31

I'm writing a web game in Elm with lot of time-dependent events and I'm looking for a way to schedule an event at a specific time delay.

In JavaScript I used setTimeout(f, timeout), which obviously worked very well, but - for various reasons - I want to avoid JavaScript code and use Elm alone.

I'm aware that I can subscribe to Tick at specific interval and recieve clock ticks, but this is not what I want - my delays have no reasonable common denominator (for example, two of the delays are 30ms and 500ms), and I want to avoid having to handle a lot of unnecessary ticks.

I also came across Task and Process - it seems that by using them I am somehow able to what I want with Task.perform failHandler successHandler (Process.sleep Time.second).

This works, but is not very intuitive - my handlers simply ignore all possible input and send same message. Moreover, I do not expect the timeout to ever fail, so creating the failure handler feels like feeding the library, which is not what I'd expect from such an elegant language.

Is there something like Task.delayMessage time message which would do exactly what I need to (send me a copy of its message argument after specified time), or do I have to make my own wrapper for it?

2

4 Answers 4

37

An updated and simplified version of @wintvelt's answer for Elm v0.18 is:

delay : Time.Time -> msg -> Cmd msg
delay time msg =
  Process.sleep time
  |> Task.perform (\_ -> msg)

with the same usage

2
  • What would I use instead of Time.Time which no longer seems to work?
    – Rokit
    Jun 1, 2019 at 22:44
  • 2
    Process.sleep takes a Float as its first argument. Aug 25, 2019 at 3:38
31

One thing that may not be obvious at first is the fact that subscriptions can change based on the model. They are effectively evaluated after every update. You can use this fact, coupled with some fields in your model, to control what subscriptions are active at any time.

Here is an example that allows for a variable cursor blink interval:

subscriptions : Model -> Sub Msg
subscriptions model =
    if model.showCursor
        then Time.every model.cursorBlinkInterval (always ToggleCursor)
        else Sub.none

If I understand your concerns, this should overcome the potential for handling unnecessary ticks. You can have multiple subscriptions of different intervals by using Sub.batch.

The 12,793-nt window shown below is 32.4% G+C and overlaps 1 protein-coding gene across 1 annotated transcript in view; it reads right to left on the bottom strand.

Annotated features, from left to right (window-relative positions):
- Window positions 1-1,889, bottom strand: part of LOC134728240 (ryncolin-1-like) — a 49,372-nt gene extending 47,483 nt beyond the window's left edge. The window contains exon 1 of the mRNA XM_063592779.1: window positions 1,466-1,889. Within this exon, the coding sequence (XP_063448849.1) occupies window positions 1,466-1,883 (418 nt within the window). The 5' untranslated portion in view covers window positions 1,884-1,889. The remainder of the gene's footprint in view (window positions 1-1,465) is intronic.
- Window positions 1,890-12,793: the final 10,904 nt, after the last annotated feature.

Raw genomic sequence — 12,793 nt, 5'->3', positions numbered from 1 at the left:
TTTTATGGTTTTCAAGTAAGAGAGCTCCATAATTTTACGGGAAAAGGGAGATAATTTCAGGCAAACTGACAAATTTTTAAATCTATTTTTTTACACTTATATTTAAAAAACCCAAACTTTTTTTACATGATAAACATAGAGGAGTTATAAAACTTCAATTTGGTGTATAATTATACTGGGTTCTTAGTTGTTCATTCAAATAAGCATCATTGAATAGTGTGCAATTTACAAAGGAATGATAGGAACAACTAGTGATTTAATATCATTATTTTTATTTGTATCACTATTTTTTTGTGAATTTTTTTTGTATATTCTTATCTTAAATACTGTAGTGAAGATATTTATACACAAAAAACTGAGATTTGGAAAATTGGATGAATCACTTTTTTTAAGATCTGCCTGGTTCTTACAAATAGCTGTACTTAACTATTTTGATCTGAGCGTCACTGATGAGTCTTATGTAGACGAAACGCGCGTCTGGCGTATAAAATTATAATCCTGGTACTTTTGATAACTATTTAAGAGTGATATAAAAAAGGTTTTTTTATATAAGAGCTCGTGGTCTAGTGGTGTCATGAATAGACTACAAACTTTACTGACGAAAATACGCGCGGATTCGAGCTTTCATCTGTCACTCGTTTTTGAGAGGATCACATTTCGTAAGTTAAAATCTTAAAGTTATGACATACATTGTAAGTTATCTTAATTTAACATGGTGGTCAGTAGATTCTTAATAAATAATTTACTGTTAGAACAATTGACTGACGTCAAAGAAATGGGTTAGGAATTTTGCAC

26

If you want something to happen "every x seconds", then a subscription like solution, as described by @ChadGilbert is what you need. (which is more or less like javascript's setInterval().

If, on the other hand you want something to happen only "once, after x seconds", then Process.sleep route is the way to go. This is the equivalent of javascript's setTimeOut(): after some time has passed, it does something once.

You probably have to make your own wrapper for it. Something like

-- for Elm 0.18
delay : Time -> msg -> Cmd msg
delay time msg =
  Process.sleep time
  |> Task.andThen (always <| Task.succeed msg)
  |> Task.perform identity

To use e.g. like this:

---
update msg model =
  case msg of
    NewStuff somethingNew ->
      ...

    Defer somethingNew ->
      model
      ! [ delay (Time.second * 5) <| NewStuff somethingNew ]
8
  • 6
    Is there a way to cancel the deferred action before the timeout expires? May 17, 2017 at 5:56
  • 4
    One way to "cancel" is to set a flag in the model and then check that flag in the case of the final Msg (NewStuff in the case above)
    – Grav
    Jul 20, 2017 at 14:03
  • 1
    Edit: less stateful is to pass the model to NewStuff and then check against current model and cancel if they differ
    – Grav
    Jul 20, 2017 at 14:38
  • Instead of canceling the message, I would agree to handle it differently. And to build a check inside the SomethingNew branch whether producing a new model with or without message is still necessary. A flag in model is most logical. Your update function already has access to the model, no need to pass it in the message. Rationale: Strictly speaking, your Elm code has no control over the stream of messages to your update function. So your update function should assume that messages can come in at any time and in any order.
    – wintvelt
    Jul 20, 2017 at 14:56
  • @Grav Could you point me towards some documentation or sample code which does what you're describing? Thanks! Aug 7, 2017 at 17:11
5

Elm 0.19:

To execute once and delay:

delay : Float -> msg -> Cmd msg
delay time msg =
  Process.sleep time
  |> Task.andThen (always <| Task.succeed msg)
  |> Task.perform identity

To execute a repeating task:

every : Float -> (Posix -> msg) -> Sub msg

Your Answer

By clicking “Post Your Answer”, you agree to our terms of service, privacy policy and cookie policy

Not the answer you're looking for? Browse other questions tagged or ask your own question.